Oil costs are poised to increase for the first time in two months.


Extending the previous session’s gains, oil prices increased by more than 3 percent on Thursday, aided by a weaker dollar and the International Energy Agency’s (IEA) revision of its oil demand forecast for the following year. Oil costs are poised to increase for the first time in two months.

Brent futures peaked at $76.90 per barrel at 11:30 a.m. EST (1630 GMT), up $2.64, or 3.6%. Crude oil in the United States exhibited a 3.6% increase, or $2.53, to $72.00. The market reversed its Wednesday decline to a level not seen in nearly six months.

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The IEA predicts that global oil consumption will increase by 1.1 million barrels per day (bpd) in 2024, an increase of 130,000 bpd from its previous estimate. The organization cites a more optimistic outlook for the United States and decreased oil prices for this change. The forecast for 2024 is below 50% of the projection made by the Organisation of the Petroleum Exporting Countries (OPEC).

Prices were also increased by a decline in the dollar after the US central bank’s announcement on Wednesday of reduced borrowing expenses for 2024. On Thursday, the dollar reached a four-month low following the US Federal Reserve’s most recent economic projections, which suggested that the interest rate hike cycle would likely end in 2024 and that borrowing costs would decrease. “The sentiment towards oil has undergone a significant shift.”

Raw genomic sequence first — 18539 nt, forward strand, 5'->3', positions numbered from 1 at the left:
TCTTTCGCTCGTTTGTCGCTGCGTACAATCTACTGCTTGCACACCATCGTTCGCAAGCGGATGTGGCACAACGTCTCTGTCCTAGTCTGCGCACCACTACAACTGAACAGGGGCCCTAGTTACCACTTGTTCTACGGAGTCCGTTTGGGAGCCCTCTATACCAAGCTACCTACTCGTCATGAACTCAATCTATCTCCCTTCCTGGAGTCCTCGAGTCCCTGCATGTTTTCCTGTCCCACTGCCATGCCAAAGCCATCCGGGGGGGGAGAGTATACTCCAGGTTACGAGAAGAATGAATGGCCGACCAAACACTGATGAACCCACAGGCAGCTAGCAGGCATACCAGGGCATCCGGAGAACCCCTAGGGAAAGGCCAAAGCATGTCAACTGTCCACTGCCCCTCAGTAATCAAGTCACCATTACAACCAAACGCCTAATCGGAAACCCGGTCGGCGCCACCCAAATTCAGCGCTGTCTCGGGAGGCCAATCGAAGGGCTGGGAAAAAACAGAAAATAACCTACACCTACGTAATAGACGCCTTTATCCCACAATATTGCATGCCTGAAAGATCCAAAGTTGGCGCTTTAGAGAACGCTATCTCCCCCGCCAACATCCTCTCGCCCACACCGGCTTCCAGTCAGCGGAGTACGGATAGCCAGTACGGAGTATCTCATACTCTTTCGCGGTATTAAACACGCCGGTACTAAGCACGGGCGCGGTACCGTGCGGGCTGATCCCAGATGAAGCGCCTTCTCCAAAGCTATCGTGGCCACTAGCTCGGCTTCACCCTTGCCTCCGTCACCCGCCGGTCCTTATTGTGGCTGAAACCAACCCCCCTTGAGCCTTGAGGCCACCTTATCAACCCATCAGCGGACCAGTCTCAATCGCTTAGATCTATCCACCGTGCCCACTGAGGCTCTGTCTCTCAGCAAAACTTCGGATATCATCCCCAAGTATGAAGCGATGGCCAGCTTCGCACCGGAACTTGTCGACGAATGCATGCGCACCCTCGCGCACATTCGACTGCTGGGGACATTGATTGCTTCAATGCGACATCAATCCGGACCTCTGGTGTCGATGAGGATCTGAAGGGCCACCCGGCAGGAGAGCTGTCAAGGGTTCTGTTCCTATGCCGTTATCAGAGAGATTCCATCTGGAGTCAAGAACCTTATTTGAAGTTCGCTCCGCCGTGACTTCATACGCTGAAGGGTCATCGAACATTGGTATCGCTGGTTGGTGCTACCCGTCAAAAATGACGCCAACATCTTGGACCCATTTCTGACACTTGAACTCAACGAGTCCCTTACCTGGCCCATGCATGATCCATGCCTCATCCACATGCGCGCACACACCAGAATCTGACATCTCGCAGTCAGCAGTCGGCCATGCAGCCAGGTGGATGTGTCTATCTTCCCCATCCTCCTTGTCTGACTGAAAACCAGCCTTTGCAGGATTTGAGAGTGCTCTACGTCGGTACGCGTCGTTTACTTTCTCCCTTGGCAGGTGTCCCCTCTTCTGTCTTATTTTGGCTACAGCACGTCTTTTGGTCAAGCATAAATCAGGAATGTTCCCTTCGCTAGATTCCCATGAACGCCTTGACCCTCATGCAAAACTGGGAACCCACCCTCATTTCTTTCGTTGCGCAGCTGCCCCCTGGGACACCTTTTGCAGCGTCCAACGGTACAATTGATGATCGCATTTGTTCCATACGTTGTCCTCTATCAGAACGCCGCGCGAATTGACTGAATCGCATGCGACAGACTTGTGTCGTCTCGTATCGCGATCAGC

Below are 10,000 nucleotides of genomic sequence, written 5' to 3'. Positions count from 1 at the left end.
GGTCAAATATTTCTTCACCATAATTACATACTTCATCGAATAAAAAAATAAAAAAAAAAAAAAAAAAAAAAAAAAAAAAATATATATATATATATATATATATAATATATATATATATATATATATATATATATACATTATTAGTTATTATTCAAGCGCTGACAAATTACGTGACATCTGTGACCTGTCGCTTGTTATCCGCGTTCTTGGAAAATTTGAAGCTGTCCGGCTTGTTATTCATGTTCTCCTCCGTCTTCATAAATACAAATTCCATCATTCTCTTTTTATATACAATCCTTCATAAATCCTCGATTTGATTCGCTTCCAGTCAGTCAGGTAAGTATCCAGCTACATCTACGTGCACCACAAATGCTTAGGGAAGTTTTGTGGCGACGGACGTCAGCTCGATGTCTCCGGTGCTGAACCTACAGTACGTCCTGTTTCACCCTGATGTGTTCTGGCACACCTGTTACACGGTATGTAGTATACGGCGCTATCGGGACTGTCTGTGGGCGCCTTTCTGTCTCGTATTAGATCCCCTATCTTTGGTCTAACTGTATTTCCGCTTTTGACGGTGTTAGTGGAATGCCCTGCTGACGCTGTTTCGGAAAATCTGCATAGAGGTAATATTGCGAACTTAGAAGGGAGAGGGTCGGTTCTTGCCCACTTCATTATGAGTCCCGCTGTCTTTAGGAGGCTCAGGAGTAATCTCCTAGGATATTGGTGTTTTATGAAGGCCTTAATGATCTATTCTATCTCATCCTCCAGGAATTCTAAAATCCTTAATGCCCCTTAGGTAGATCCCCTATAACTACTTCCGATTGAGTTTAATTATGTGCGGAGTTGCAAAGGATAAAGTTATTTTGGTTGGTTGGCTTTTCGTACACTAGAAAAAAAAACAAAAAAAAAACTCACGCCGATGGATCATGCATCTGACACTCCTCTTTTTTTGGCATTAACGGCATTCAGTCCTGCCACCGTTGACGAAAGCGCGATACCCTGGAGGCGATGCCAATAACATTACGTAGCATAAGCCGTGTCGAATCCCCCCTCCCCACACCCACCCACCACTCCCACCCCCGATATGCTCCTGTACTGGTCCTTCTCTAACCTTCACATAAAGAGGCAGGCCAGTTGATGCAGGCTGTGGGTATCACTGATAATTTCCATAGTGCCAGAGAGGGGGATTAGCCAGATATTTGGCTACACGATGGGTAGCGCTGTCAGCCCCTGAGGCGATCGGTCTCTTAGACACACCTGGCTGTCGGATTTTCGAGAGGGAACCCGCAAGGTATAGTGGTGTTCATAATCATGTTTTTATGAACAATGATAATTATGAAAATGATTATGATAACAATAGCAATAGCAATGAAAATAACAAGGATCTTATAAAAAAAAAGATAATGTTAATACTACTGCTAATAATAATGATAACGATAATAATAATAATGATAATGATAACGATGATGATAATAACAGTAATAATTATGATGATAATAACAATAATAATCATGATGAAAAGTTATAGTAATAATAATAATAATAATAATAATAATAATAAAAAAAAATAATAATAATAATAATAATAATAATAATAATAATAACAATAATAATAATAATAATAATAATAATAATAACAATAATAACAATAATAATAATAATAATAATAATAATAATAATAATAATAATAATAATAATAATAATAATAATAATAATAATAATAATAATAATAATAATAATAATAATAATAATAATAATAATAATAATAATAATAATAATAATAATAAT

“One of the primary catalysts for removing market volatility was the Federal Reserve,” said Price Futures Group analyst Phil Flynn. A decline in interest rates results in decreased consumer financing expenses, potentially stimulating economic expansion and oil demand.

When the currency weakens, the price of oil for international buyers decreases. On the contrary, the European Central Bank countered expectations of impending interest rate reductions on Thursday by reiterating that borrowing expenses would persist at all-time highs, notwithstanding diminished inflation expectations.

Anxious oil investors will enter 2024 apprehensive about oversupply and sluggish economic expansion, while percolating tensions in the Middle East may ignite price volatility. This year, the benchmark Brent has averaged around $80 per barrel. According to 30 economists and analyst forecasts surveyed by Reuters, Brent crude will average $84.43 per barrel in 2024.